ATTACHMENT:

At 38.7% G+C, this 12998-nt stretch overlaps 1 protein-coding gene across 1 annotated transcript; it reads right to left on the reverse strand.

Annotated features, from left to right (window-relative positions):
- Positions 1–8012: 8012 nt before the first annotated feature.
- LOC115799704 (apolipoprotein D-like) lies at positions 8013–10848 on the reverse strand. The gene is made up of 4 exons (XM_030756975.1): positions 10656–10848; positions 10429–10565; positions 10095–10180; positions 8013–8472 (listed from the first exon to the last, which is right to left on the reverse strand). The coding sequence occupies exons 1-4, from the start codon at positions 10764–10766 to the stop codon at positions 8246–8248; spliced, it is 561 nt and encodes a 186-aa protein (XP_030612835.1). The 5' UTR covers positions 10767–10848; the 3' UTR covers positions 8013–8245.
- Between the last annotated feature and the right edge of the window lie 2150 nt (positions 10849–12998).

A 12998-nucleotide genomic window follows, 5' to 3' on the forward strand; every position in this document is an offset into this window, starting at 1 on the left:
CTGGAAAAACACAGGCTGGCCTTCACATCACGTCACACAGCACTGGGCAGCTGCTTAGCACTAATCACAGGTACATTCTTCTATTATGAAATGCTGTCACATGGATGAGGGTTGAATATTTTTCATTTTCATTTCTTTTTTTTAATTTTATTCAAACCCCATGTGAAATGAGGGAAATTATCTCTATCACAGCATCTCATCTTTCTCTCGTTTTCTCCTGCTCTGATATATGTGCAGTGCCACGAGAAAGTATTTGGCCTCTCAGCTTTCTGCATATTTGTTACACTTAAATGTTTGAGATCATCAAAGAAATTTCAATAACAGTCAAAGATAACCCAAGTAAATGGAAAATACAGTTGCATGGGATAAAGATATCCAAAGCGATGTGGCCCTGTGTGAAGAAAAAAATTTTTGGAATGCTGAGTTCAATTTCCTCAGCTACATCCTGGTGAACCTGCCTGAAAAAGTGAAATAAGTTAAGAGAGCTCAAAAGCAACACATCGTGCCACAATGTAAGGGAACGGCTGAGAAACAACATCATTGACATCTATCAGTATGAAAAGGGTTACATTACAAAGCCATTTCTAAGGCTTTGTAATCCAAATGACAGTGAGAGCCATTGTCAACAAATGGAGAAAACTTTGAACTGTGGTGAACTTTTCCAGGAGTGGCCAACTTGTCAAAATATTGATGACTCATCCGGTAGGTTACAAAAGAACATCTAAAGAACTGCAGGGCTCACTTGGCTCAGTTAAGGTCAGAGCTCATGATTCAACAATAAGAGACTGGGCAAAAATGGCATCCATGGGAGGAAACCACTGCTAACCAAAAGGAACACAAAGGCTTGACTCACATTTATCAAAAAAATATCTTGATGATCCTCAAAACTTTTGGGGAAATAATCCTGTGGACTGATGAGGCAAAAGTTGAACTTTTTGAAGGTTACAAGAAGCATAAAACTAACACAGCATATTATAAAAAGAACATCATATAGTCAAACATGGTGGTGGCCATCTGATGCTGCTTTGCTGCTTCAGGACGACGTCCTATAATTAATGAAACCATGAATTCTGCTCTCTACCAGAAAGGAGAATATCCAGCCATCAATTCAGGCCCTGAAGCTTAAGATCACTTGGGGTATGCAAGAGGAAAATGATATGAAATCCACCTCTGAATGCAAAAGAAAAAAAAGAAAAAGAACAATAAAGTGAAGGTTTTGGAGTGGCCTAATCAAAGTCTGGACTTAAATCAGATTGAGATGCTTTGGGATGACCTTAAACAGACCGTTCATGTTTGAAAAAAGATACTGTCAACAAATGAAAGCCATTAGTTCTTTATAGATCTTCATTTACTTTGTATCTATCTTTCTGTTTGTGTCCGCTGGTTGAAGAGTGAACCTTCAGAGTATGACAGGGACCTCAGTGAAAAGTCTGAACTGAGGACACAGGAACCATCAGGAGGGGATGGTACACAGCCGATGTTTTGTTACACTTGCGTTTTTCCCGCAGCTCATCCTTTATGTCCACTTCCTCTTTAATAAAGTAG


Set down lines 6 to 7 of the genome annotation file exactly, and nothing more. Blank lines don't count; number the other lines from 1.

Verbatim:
A 12998-nucleotide genomic window follows, 5' to 3' on the forward strand; every position in this document is an offset into this window, starting at 1 on the left:
CTGGAAAAACACAGGCTGGCCTTCACATCACGTCACACAGCACTGGGCAGCTGCTTAGCACTAATCACAGGTACATTCTTCTATTATGAAATGCTGTCACATGGATGAGGGTTGAATATTTTTCATTTTCATTTCTTTTTTTTAATTTTATTCAAACCCCATGTGAAATGAGGGAAATTATCTCTATCACAGCATCTCATCTTTCTCTCGTTTTCTCCTGCTCTGATATATGTGCAGTGCCACGAGAAAGTATTTGGCCTCTCAGCTTTCTGCATATTTGTTACACTTAAATGTTTGAGATCATCAAAGAAATTTCAATAACAGTCAAAGATAACCCAAGTAAATGGAAAATACAGTTGCATGGGATAAAGATATCCAAAGCGATGTGGCCCTGTGTGAAGAAAAAAATTTTTGGAATGCTGAGTTCAATTTCCTCAGCTACATCCTGGTGAACCTGCCTGAAAAAGTGAAATAAGTTAAGAGAGCTCAAAAGCAACACATCGTGCCACAATGTAAGGGAACGGCTGAGAAACAACATCATTGACATCTATCAGTATGAAAAGGGTTACATTACAAAGCCATTTCTAAGGCTTTGTAATCCAAATGACAGTGAGAGCCATTGTCAACAAATGGAGAAAACTTTGAACTGTGGTGAACTTTTCCAGGAGTGGCCAACTTGTCAAAATATTGATGACTCATCCGGTAGGTTACAAAAGAACATCTAAAGAACTGCAGGGCTCACTTGGCTCAGTTAAGGTCAGAGCTCATGATTCAACAATAAGAGACTGGGCAAAAATGGCATCCATGGGAGGAAACCACTGCTAACCAAAAGGAACACAAAGGCTTGACTCACATTTATCAAAAAAATATCTTGATGATCCTCAAAACTTTTGGGGAAATAATCCTGTGGACTGATGAGGCAAAAGTTGAACTTTTTGAAGGTTACAAGAAGCATAAAACTAACACAGCATATTATAAAAAGAACATCATATAGTCAAACATGGTGGTGGCCATCTGATGCTGCTTTGCTGCTTCAGGACGACGTCCTATAATTAATGAAACCATGAATTCTGCTCTCTACCAGAAAGGAGAATATCCAGCCATCAATTCAGGCCCTGAAGCTTAAGATCACTTGGGGTATGCAAGAGGAAAATGATATGAAATCCACCTCTGAATGCAAAAGAAAAAAAAGAAAAAGAACAATAAAGTGAAGGTTTTGGAGTGGCCTAATCAAAGTCTGGACTTAAATCAGATTGAGATGCTTTGGGATGACCTTAAACAGACCGTTCATGTTTGAAAAAAGATACTGTCAACAAATGAAAGCCATTAGTTCTTTATAGATCTTCATTTACTTTGTATCTATCTTTCTGTTTGTGTCCGCTGGTTGAAGAGTGAACCTTCAGAGTATGACAGGGACCTCAGTGAAAAGTCTGAACTGAGGACACAGGAACCATCAGGAGGGGATGGTACACAGCCGATGTTTTGTTACACTTGCGTTTTTCCCGCAGCTCATCCTTTATGTCCACTTCCTCTTTAATAAAGTAG